The 21st annual Interactive Fiction Competition is currently on, through mid-November. Voting is open to the general public; the only prerequisite is that you not be an author, not vote on games that you tested, and submit votes on at least five games. (You emphatically do not have to have played them all! In a year with 55 entrants, it is very unlikely that most judges will get through anywhere near all of them.)
If you are looking for other reviews, this ifwiki page contains a list of places currently carrying them.
This is a little different from usual because I saw these games in beta: Sub Rosa and Laid Off From the Synesthesia Factory. So I’m not voting them scores, naturally, and the standard bias disclaimers apply.
Laid Off From the Synesthesia Factory does two things that really struck me.
One: it aggressively overturns the typical pacing of a parser game. It refuses to be a game full of default responses and “you can’t see that here” nullifications. It insists on moving forward, supplying new information at each turn. There is a stream of story here; your role as a player is perhaps to direct that stream into a new channel, at the most. In that way it very distantly resembles Conversations We Have In My Head, though both the interface and the content are wholly different.
Yet Laid Off is also not using most of the techniques I mention in my post on fast-paced parser games. Most of those involve a rapid stream of in-world action, NPCs moving around and events happening fast. Laid Off is instead continuously narrated, even though not that much new is happening at the time. And this entirely sets on its head a lot of our expectations about how narration should work in a parser game, creating a forward trajectory of story no matter what. (See also some discussion about how time works in different IF formats here.) We talk sometimes about choice-based games that have parser-style world models; it’s rarer to think of or talk about a parser game that has a narrative, nodal model like a choice game. And maybe even that isn’t quite the right way to describe this piece; but it’s as close as I can come without seeing the code.
Two: the narrative voice. Insightful, funny, deeply bitter. Here is a person who knows that the world is stacked against her for all sorts of stupid reasons. Her attitude about this is far sharper than what one finds in the average my-crappy-apartment game, though.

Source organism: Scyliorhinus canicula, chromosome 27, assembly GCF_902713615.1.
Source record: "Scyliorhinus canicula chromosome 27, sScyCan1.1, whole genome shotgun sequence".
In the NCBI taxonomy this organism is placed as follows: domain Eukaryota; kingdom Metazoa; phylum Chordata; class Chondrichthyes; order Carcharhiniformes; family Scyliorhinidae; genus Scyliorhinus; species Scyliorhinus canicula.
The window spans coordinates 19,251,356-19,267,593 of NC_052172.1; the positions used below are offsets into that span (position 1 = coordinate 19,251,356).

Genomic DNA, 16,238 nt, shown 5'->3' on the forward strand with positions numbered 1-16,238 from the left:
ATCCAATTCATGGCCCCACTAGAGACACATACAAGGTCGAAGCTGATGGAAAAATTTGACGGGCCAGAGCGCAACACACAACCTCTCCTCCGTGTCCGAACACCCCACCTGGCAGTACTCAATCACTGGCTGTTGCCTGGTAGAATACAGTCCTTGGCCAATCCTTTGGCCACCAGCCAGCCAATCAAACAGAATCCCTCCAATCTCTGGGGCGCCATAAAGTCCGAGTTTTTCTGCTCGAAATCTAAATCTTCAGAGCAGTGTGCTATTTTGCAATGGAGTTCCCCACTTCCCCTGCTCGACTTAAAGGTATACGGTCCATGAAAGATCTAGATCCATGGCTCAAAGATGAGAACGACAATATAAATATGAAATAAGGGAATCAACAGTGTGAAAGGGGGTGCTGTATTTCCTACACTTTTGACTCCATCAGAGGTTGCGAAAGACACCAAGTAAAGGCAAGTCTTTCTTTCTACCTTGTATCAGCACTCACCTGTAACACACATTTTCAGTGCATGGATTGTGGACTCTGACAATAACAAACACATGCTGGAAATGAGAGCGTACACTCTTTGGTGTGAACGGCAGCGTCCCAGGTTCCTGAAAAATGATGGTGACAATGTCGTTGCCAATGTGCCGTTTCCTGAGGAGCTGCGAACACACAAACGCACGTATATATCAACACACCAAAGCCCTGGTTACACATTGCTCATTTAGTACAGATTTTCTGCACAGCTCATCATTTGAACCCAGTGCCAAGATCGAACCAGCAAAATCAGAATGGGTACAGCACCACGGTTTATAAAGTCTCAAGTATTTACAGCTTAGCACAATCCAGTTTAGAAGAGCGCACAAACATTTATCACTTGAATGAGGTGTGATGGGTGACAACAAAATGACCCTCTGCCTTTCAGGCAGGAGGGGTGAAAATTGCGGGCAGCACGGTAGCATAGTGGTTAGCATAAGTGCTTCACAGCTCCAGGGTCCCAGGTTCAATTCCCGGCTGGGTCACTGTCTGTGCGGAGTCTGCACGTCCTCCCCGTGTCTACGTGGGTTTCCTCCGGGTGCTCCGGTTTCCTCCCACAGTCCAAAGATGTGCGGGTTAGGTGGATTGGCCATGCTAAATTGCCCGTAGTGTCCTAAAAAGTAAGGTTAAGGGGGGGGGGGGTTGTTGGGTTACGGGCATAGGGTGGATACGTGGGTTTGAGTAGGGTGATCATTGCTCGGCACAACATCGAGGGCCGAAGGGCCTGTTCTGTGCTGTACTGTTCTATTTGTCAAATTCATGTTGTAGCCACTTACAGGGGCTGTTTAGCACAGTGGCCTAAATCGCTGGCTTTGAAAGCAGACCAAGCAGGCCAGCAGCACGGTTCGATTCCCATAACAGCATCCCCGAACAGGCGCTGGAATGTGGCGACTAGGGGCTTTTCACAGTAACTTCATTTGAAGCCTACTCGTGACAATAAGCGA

Whether the final version gives the player enough material to understand the story fully, or enough sense of control to be satisfying, I don’t know for certain. After the beta it is hard to see the finished version with an unbiased perspective, and it’s especially hard to come to it from a position of ignorance. But I thought it was striking in either case, and I’m interested in the formal experiment it’s making.
Sub Rosa is in some senses a very traditional puzzle game, complete with codes and locked doors and research puzzles and other similar goodies; then there’s a stealth layer about removing the evidence of your passage through the game world after you’ve been. I’ve seen that idea in one or two places before, but generally not executed very well. The stealth puzzles in Sub Rosa were actually some of the easiest in the game, for me — but their solutions were also rather fun. That meant that I worked hard to get through the bulk of the exploration, and then made a fast, enjoyable sweep at the endgame.
Though the puzzles may be built on (fairly) standard lines, the fiction layer posits a world that is nothing like ours. It is different socially, it has different philosophies, it has different physics and different botany and different geology. And the more one pulls at these strands, the more the carpet of expectation unravels. Who says the world is spherical? Or that the protagonist is human?
The philosophical playfulness of the piece reminded me a bit of the first Joey Jones collaboration I played, Chinese Room. I particularly liked a certain kitchen appliance that seems to correlate to a kitchen appliance in our world, but which in practice is wholly, utterly different.
The puzzles gradually ramp up how much you’re supposed to understand about this other world. At first the references to certain heretical sects and social groups feel like color (and rather startling color at that). Later, more and more details come together, and you need to demonstrate a little more active comprehension of what these groups might be up to. Finally, there’s a rated-success endgame where you get different outcomes depending on how completely you accomplished certain tasks, and the semi-failures make an interesting read.